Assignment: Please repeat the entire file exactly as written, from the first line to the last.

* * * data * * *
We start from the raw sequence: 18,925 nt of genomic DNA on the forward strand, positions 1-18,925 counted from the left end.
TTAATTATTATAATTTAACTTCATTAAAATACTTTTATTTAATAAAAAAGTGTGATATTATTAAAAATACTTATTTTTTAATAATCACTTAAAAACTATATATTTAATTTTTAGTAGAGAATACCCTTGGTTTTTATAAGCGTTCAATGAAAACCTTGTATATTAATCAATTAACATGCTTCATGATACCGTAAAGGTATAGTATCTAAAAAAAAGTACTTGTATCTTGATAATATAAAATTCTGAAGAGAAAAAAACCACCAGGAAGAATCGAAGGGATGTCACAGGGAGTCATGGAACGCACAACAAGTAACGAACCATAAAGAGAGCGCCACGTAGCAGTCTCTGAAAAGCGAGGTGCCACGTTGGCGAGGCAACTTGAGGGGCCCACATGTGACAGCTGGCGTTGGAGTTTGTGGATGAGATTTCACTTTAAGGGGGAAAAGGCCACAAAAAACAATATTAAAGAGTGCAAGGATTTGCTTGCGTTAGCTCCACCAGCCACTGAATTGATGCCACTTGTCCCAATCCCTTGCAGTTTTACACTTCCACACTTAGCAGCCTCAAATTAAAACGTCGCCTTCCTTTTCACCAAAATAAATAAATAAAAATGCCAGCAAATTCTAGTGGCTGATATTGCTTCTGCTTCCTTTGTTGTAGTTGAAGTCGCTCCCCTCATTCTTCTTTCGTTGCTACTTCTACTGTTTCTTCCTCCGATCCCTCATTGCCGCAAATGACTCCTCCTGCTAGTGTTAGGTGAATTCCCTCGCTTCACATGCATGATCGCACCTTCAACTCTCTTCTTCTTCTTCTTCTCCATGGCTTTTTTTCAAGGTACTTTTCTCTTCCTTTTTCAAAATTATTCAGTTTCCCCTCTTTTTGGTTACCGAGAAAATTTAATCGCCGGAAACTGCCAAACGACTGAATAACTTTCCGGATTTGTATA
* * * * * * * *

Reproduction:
We start from the raw sequence: 18,925 nt of genomic DNA on the forward strand, positions 1-18,925 counted from the left end.
TTAATTATTATAATTTAACTTCATTAAAATACTTTTATTTAATAAAAAAGTGTGATATTATTAAAAATACTTATTTTTTAATAATCACTTAAAAACTATATATTTAATTTTTAGTAGAGAATACCCTTGGTTTTTATAAGCGTTCAATGAAAACCTTGTATATTAATCAATTAACATGCTTCATGATACCGTAAAGGTATAGTATCTAAAAAAAAGTACTTGTATCTTGATAATATAAAATTCTGAAGAGAAAAAAACCACCAGGAAGAATCGAAGGGATGTCACAGGGAGTCATGGAACGCACAACAAGTAACGAACCATAAAGAGAGCGCCACGTAGCAGTCTCTGAAAAGCGAGGTGCCACGTTGGCGAGGCAACTTGAGGGGCCCACATGTGACAGCTGGCGTTGGAGTTTGTGGATGAGATTTCACTTTAAGGGGGAAAAGGCCACAAAAAACAATATTAAAGAGTGCAAGGATTTGCTTGCGTTAGCTCCACCAGCCACTGAATTGATGCCACTTGTCCCAATCCCTTGCAGTTTTACACTTCCACACTTAGCAGCCTCAAATTAAAACGTCGCCTTCCTTTTCACCAAAATAAATAAATAAAAATGCCAGCAAATTCTAGTGGCTGATATTGCTTCTGCTTCCTTTGTTGTAGTTGAAGTCGCTCCCCTCATTCTTCTTTCGTTGCTACTTCTACTGTTTCTTCCTCCGATCCCTCATTGCCGCAAATGACTCCTCCTGCTAGTGTTAGGTGAATTCCCTCGCTTCACATGCATGATCGCACCTTCAACTCTCTTCTTCTTCTTCTTCTCCATGGCTTTTTTTCAAGGTACTTTTCTCTTCCTTTTTCAAAATTATTCAGTTTCCCCTCTTTTTGGTTACCGAGAAAATTTAATCGCCGGAAACTGCCAAACGACTGAATAACTTTCCGGATTTGTATA